As calls intensify for much greater fiscal union in the euro zone and the creation of a euro bond, analysts told CNBC that such measures—while necessary to contain the debt crisis—are politically untenable, leaving euro zone leaders caught between a fiscal rock and a political hard place.
German Chancellor Angela Merkel will once again discuss the euro zone debtcrisis with French President Nicholas Sarkozy on Tuesday.
Figures released earlier on Tuesday showed that economic growth in the euro zone slowed in the second quarter, putting further pressure on the leaders to find a lasting resolution to the crisis, which has hit not just stock markets but is now starting to affect the real economy at the heart of the euro zone.
The measures that come out of discussions among leaders between now and October will have to have an all-encompassing feel to them, Stephen Gallo, head of market analysis at Schneider Foreign Exchange, told CNBC on Tuesday.
"The markets are still in a predatory mode when it comes to some of the sovereign debt markets," he said.
But the creation of a euro zone bond—so far rejected by Berlin, which fears it will drive up borrowing costs for Germany and provide little incentive for other European countries to reform their economies—is “politically unpalatable” for Merkel, Gallo said.
"The Germans want something else first," he said. According to Gallo, the euro zone needs a plan before it can initiate euro bonds, as taxpayers will wonder what they are funding if there is no plan in place for the long-term health of the 17-member currency union.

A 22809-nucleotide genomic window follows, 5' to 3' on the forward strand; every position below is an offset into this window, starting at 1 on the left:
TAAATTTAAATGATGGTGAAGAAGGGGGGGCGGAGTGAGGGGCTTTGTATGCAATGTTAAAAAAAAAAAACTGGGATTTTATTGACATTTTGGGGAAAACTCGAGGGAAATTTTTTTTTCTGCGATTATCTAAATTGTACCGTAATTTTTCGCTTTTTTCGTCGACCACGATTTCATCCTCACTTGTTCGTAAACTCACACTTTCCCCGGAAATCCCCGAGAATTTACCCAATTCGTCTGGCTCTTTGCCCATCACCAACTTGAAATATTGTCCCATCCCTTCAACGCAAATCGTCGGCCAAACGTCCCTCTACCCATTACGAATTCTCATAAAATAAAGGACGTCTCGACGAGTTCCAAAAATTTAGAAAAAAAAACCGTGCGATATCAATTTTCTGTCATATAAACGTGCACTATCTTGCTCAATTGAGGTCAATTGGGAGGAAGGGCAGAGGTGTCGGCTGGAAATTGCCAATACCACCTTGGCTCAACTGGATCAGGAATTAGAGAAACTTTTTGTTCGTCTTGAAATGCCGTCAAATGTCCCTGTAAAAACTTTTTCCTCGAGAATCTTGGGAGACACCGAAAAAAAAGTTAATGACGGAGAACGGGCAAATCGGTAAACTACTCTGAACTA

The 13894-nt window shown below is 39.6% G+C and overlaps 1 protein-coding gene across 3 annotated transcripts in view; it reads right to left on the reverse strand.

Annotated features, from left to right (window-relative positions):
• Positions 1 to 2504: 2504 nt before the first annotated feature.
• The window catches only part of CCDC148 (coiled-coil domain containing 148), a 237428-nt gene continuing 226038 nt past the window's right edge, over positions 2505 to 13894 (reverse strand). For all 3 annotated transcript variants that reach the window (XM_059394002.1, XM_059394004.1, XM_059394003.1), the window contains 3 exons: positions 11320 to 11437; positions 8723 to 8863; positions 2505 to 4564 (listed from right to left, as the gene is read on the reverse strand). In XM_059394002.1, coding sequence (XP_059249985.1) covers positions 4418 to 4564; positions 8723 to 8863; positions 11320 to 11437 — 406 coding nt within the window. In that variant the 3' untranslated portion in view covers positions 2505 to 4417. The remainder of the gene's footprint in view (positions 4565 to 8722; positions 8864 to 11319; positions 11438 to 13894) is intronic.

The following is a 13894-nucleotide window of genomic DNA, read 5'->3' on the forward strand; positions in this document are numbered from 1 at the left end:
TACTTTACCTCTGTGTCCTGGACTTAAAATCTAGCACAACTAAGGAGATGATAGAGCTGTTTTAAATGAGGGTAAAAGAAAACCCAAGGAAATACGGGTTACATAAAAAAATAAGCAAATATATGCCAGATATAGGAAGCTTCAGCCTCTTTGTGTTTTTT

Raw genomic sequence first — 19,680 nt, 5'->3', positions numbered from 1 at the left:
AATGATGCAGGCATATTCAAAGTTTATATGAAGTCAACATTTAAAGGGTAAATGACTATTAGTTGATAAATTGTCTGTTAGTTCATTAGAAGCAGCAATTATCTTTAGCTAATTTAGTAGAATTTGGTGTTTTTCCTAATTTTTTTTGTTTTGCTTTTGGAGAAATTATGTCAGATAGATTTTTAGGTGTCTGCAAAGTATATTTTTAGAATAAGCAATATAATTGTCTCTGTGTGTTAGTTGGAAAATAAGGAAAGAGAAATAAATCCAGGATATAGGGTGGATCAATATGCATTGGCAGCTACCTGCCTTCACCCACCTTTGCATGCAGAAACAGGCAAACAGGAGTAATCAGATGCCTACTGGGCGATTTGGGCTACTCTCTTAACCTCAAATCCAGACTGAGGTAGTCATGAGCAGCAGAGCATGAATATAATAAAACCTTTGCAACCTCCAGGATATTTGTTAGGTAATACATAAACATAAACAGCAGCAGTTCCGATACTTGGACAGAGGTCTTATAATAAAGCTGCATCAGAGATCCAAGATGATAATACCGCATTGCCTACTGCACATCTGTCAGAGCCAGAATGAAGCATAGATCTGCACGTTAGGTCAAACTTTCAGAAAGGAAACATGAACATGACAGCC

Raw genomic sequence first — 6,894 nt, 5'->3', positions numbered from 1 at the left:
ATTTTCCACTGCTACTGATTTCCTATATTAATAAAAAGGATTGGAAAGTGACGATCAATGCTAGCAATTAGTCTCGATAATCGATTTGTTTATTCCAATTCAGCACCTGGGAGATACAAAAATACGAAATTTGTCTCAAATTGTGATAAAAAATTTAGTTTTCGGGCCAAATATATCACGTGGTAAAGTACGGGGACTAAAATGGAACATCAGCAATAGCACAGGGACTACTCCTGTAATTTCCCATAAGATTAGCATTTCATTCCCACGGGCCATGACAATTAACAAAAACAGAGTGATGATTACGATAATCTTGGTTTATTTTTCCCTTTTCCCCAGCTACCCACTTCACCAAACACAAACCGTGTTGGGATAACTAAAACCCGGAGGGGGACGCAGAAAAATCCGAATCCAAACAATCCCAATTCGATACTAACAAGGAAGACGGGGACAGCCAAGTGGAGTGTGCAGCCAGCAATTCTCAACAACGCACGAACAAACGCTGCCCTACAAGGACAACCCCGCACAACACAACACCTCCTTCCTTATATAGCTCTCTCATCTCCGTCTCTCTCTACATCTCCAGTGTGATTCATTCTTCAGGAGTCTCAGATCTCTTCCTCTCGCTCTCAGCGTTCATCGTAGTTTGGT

Marc Ostwald at Monument Securities agreed that creating greater fiscal union would be "inordinately difficult."
"To get Germany to put up its capital means some ceding of control over national budgets in other countries, and I can’t see that that’s going to go down very well with the people of those countries," he said. “To create a fiscal union takes a long time. Markets haven’t got much patience with the euro zone right now,so we are caught between a rock and a hard place.”
Ostwald also questioned the sustainability of the European Central Bank’s bond-buying program to support euro zone debt.
"Sustainability is questionable if they were to have to carry on with this through to the end of September. On that sort of pace one would have to wonder what sort of balance sheet risks they’re accumulating. Not that they’re carrying the risks themselves in truth, because they’re always absorbed by government," he said.